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Galaxies Far, Far Away
Astronomers make surprising find
UMass Amherst Professors Grant Wilson and Min Yun with detector array.

Astronomers Grant Wilson (left) and Min Yun with the AzTEC camera’s detector array, tuned to detect the radiation from cold dust in the universe.

UMass Amherst astronomers Grant Wilson and Min Yun are part of an international team that has detected one of the earliest “protoclusters” of galaxies ever identified, located about 12.5 billion light years from Earth. Their findings, made possible by instrumentation produced on campus, appear in the February 10, 2011 issue of Nature.

The protocluster of very early galaxies is centered on a source dubbed AzTEC 3, after the millimeter-wave instrument that first detected it. The full collection of galaxies, called the COSMOS-AzTEC protocluster, has been caught in the act of formation when the universe was only 1 billion years old. So dusty that most of the light it emits is trapped, AZTEC 3 would be nearly invisible to even the most powerful optical instruments such as the Hubble Space Telescope.

Wilson calls the observation surprising, given that current theory suggests that finding such a nascent cluster of galaxies in the early stages of formation should be very difficult. “Clusters, which are some of the biggest structures in the universe, are relatively rare. If galaxies spread through the universe are like towns dotting the Earth, clusters would be like the biggest cities,” he notes.  And the discovery of the COSMOS-AzTEC protocluster would be like looking back in time to peer at the first houses on Manhattan Island, destined to be one of the most populous places on the planet.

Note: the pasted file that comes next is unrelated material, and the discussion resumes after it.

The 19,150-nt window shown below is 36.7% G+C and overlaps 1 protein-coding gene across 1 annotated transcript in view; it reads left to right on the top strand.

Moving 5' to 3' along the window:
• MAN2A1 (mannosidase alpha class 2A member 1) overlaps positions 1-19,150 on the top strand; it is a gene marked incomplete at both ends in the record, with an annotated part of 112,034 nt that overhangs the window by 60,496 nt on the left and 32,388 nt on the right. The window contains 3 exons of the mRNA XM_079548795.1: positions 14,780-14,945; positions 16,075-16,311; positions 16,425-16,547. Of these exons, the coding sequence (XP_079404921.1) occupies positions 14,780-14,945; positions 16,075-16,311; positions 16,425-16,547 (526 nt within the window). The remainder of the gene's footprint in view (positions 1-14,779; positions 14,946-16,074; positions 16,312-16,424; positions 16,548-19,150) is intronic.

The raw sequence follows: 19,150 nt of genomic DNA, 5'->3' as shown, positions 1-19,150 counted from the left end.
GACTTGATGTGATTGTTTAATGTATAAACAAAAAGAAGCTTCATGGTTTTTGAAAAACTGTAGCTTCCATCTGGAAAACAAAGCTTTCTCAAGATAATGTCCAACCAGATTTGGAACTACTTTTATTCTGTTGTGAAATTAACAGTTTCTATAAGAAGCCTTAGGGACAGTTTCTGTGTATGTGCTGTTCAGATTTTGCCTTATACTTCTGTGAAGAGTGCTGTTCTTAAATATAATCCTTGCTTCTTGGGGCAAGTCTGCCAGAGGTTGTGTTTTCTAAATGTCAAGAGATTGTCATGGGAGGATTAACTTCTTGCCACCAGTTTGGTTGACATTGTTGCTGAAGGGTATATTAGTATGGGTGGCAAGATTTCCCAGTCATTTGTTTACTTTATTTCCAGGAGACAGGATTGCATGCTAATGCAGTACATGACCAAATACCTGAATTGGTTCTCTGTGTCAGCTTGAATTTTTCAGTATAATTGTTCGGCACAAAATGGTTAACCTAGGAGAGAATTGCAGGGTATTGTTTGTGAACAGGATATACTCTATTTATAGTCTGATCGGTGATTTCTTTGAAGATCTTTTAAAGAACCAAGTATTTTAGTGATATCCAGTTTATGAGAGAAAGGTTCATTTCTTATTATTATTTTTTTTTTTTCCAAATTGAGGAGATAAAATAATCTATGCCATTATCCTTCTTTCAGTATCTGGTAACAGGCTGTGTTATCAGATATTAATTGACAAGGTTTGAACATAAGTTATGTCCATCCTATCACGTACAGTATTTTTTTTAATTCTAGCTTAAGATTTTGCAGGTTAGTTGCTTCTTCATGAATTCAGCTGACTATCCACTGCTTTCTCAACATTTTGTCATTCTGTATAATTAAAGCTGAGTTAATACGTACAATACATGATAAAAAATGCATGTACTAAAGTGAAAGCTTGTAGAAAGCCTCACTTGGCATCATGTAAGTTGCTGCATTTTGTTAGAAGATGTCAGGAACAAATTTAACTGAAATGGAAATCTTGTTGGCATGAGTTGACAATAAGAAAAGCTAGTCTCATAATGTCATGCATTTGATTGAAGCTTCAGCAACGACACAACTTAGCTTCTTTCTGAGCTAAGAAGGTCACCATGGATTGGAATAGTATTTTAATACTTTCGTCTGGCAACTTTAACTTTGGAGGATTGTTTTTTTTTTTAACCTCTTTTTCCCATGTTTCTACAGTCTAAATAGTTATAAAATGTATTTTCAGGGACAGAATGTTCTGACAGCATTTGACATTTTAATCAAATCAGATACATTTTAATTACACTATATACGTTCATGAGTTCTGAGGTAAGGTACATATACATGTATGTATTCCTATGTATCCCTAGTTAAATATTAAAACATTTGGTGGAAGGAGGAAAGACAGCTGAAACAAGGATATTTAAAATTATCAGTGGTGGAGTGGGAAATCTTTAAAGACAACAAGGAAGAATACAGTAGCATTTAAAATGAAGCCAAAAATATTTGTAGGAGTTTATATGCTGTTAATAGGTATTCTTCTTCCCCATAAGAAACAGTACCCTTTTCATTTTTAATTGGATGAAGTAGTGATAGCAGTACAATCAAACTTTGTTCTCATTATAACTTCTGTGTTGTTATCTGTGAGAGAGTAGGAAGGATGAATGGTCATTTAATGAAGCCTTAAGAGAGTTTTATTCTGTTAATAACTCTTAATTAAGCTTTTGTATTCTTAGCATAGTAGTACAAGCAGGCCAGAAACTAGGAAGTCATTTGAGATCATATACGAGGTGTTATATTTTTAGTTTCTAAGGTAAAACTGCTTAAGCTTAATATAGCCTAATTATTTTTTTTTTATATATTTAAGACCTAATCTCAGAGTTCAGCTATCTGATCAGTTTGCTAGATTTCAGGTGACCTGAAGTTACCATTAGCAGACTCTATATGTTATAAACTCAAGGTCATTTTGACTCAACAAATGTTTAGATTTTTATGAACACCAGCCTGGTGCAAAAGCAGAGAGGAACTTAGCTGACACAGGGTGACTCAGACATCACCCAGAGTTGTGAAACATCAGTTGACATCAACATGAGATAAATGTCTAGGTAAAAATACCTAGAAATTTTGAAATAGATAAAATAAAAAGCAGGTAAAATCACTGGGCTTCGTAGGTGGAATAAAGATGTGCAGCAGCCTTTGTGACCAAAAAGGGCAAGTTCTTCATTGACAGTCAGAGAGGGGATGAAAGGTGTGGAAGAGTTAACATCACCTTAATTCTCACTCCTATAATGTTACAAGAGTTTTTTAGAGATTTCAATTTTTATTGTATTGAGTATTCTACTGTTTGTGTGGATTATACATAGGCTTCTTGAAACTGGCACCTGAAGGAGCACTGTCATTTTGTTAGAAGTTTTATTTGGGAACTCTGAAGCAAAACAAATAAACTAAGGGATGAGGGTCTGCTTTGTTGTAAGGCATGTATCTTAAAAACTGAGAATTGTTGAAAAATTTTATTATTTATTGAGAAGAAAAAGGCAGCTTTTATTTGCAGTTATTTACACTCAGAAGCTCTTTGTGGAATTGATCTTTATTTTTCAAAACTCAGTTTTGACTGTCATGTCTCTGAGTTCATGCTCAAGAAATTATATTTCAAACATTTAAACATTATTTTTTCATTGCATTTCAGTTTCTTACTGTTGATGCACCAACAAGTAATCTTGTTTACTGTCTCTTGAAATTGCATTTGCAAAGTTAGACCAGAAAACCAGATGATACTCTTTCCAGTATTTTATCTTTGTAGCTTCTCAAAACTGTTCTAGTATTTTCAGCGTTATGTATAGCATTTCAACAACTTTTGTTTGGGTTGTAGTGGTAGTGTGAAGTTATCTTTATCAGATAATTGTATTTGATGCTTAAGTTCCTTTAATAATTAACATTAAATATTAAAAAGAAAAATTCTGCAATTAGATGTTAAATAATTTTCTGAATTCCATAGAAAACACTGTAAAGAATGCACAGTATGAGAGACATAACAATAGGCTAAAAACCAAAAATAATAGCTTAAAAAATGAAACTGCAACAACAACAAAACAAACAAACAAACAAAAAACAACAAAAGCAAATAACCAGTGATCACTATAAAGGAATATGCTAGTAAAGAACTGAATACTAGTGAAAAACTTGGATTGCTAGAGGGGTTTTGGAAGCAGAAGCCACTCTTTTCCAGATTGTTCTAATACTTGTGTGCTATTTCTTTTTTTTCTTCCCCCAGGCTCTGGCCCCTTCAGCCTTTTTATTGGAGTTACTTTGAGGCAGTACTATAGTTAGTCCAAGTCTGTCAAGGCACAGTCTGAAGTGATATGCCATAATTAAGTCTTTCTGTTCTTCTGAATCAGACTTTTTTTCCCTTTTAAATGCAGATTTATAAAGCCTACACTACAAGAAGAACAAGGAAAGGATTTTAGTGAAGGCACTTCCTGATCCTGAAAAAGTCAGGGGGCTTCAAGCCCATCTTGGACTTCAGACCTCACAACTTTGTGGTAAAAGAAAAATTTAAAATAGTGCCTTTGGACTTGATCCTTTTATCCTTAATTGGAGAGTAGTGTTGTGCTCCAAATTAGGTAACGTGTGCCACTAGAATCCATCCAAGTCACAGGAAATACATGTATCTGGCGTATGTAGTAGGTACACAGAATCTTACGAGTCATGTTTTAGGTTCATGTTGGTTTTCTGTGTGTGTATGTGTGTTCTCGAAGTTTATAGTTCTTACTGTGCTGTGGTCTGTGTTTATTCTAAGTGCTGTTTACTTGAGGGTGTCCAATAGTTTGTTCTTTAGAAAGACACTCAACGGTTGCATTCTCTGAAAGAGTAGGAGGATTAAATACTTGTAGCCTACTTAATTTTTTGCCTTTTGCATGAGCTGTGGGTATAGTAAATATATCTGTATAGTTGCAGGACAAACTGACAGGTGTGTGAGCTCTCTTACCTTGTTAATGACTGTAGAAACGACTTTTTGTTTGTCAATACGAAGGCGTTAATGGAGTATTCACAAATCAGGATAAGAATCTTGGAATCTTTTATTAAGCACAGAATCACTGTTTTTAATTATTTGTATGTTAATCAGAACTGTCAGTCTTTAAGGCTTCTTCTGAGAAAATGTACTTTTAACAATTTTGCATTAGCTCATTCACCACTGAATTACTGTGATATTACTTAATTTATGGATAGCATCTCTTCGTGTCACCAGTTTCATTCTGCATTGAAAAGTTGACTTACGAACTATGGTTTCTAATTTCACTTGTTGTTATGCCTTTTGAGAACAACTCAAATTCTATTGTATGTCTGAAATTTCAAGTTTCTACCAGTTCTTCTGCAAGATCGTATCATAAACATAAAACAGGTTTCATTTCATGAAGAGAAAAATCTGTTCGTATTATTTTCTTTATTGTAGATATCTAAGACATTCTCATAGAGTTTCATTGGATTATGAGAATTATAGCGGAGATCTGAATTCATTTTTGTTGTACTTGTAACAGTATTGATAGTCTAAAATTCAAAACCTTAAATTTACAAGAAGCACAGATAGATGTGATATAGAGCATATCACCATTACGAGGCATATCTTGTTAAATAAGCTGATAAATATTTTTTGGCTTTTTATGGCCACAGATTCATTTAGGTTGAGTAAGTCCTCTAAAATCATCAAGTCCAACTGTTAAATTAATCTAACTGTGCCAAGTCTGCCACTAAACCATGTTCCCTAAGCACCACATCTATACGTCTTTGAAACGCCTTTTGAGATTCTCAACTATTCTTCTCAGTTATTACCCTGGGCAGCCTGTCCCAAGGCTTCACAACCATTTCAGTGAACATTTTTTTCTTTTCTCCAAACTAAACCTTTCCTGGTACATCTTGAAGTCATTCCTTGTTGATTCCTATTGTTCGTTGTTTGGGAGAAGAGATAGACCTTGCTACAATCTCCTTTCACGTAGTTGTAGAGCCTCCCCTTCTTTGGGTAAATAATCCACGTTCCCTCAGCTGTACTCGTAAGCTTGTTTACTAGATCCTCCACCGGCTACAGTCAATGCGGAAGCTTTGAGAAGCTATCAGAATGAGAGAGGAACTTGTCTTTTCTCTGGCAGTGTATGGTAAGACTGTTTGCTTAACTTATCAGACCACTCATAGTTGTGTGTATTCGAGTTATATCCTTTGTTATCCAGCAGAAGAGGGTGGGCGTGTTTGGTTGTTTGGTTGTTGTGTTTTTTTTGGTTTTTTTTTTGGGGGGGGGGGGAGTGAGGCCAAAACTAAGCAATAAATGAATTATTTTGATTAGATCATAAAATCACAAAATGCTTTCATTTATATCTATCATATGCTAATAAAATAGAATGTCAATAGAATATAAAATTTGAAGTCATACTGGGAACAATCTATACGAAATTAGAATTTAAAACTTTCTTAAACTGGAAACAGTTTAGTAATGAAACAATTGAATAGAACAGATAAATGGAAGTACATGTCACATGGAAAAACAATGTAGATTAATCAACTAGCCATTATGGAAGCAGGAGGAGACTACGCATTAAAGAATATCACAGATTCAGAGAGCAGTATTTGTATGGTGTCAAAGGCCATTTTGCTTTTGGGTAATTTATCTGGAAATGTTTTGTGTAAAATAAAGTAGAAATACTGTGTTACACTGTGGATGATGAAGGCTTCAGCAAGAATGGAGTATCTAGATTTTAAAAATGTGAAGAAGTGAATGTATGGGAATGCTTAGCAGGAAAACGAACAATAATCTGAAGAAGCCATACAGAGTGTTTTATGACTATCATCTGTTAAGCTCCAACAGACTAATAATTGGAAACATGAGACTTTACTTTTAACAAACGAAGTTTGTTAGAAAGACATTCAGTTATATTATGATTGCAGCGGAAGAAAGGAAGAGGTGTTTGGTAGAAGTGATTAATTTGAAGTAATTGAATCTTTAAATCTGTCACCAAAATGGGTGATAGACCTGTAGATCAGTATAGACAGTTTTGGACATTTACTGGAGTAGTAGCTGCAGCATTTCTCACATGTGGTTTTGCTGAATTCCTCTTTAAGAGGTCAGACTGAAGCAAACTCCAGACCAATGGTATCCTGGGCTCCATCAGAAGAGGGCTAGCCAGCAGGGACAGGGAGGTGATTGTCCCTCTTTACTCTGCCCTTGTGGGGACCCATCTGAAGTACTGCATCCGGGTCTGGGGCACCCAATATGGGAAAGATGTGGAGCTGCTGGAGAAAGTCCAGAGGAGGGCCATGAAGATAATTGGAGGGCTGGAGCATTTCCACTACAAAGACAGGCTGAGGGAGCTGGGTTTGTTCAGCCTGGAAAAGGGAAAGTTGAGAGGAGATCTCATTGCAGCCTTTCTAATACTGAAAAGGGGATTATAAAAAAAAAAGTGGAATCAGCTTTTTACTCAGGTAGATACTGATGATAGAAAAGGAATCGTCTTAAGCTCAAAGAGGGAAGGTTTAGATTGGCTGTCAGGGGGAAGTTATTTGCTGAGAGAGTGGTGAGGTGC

Yet AzTEC 3 was one of the very first objects discovered by the team using the AzTEC camera. Wilson led an international team of astronomers who designed and built the special millimeter wave-detecting camera, funded in part by the National Science Foundation and to be installed at the Large Millimeter Telescope in Mexico, a joint project between the university and Mexico expected to be completed later this year.

Most astronomers believe that such a massive cluster as the COSMOS-AzTEC protocluster should not be mature until 2 to 3 billion years later, explains Yun. “Such a young cluster is really interesting. The computer simulations of the universe suggest we were extremely fortunate to find it.” The protocluster also contains a galaxy harboring a super massive black hole and several other interesting galaxies. The AzTEC-3 galaxy itself is extraordinary in that it appears to be generating 1,000 new stars annually, compared to the Milky Way’s one to three. “This protocluster is a real collection of odd and intriguing sources, all congregating when the universe was in its infancy,” Yun adds.

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